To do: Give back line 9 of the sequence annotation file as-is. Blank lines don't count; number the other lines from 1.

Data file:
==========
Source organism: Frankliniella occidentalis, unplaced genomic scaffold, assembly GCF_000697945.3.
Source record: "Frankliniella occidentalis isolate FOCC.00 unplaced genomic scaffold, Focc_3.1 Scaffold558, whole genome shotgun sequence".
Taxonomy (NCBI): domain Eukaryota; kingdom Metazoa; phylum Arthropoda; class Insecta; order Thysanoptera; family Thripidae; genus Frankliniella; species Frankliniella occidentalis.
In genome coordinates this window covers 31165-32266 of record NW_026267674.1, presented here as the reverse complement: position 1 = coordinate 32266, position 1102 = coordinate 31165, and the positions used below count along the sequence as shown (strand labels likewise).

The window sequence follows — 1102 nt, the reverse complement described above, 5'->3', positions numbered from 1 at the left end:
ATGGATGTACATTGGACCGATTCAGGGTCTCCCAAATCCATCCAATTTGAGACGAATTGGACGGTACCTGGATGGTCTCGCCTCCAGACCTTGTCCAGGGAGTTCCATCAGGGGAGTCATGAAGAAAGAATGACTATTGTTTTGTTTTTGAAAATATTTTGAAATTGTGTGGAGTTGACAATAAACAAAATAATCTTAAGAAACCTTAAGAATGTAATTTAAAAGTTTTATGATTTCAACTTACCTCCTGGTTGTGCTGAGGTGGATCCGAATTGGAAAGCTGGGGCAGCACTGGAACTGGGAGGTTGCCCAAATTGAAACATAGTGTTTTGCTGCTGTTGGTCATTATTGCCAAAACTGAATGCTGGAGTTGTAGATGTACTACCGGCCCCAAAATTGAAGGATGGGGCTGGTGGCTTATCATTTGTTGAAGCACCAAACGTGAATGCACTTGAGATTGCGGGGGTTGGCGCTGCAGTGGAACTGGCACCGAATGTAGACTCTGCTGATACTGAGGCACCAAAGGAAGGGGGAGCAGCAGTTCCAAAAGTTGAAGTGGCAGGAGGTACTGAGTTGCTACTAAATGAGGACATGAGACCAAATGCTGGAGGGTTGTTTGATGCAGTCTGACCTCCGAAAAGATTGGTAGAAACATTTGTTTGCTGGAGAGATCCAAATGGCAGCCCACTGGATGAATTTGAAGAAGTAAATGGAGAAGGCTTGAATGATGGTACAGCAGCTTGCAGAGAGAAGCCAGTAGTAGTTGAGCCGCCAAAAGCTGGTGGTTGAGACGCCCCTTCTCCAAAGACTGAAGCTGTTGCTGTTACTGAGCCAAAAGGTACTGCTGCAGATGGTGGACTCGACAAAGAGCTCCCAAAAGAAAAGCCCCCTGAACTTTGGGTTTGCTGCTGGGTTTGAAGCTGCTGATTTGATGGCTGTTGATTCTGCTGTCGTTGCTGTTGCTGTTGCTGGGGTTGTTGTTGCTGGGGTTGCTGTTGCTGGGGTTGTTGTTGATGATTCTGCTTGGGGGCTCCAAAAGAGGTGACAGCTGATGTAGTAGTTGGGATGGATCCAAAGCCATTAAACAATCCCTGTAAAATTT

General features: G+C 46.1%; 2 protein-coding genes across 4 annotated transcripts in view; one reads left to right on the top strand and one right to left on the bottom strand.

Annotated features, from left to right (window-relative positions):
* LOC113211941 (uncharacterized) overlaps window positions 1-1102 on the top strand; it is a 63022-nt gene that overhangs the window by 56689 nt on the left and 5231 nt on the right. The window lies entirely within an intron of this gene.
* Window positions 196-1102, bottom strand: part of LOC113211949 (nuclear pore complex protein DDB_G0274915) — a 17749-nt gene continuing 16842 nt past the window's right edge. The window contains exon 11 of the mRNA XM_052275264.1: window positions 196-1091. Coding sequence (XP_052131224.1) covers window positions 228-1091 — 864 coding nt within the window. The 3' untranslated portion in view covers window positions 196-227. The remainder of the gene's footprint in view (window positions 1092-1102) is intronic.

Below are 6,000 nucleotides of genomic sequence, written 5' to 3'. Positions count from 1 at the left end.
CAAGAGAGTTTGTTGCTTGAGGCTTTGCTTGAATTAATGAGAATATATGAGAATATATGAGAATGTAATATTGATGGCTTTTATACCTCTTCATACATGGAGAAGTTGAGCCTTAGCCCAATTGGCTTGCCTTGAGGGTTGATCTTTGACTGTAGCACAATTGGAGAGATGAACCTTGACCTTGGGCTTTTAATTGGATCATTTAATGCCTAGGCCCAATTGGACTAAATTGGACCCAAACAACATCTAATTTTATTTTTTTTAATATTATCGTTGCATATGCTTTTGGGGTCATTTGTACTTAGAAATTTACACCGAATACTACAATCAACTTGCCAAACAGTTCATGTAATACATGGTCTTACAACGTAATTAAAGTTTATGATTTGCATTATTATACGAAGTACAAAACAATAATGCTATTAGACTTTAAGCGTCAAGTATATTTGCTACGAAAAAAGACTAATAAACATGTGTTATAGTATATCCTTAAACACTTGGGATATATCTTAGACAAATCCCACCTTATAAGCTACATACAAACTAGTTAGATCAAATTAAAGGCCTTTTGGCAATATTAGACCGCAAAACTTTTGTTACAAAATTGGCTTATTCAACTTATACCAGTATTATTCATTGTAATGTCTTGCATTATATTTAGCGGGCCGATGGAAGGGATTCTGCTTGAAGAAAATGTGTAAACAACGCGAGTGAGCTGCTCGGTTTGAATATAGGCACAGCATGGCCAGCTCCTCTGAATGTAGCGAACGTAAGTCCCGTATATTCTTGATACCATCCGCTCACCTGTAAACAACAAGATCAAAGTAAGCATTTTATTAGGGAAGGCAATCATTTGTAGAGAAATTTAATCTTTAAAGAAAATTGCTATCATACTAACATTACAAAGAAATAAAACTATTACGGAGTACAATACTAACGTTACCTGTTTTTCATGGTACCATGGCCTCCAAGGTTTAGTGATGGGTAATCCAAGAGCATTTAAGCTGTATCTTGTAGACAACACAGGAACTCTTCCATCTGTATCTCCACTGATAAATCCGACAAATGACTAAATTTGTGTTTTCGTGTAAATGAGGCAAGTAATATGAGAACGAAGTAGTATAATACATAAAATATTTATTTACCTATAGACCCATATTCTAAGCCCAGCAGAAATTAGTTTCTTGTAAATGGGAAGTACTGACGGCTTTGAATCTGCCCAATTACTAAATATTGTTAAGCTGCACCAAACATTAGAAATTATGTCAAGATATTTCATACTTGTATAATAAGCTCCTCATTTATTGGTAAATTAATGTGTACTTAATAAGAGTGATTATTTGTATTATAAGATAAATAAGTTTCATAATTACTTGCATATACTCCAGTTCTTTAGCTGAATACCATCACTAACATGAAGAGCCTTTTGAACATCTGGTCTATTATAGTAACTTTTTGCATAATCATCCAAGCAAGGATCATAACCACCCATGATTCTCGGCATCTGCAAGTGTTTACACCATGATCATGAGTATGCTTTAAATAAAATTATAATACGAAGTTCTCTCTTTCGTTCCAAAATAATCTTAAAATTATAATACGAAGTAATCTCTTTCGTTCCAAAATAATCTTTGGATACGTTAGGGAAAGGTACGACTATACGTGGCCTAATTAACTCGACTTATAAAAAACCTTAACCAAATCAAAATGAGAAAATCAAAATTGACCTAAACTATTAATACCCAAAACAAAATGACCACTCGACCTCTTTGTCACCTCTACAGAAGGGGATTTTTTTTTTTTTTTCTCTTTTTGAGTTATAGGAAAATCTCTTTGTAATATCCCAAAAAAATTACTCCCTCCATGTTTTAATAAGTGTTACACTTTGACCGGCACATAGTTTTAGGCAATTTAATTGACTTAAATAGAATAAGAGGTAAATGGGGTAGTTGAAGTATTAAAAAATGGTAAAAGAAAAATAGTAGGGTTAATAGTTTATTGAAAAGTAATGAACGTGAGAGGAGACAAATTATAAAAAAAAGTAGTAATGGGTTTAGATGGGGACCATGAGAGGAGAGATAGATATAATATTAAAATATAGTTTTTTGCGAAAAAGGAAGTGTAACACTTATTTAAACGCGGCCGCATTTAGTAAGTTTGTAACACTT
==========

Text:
* LOC113211941 (uncharacterized) overlaps window positions 1-1102 on the top strand; it is a 63022-nt gene that overhangs the window by 56689 nt on the left and 5231 nt on the right. The window lies entirely within an intron of this gene.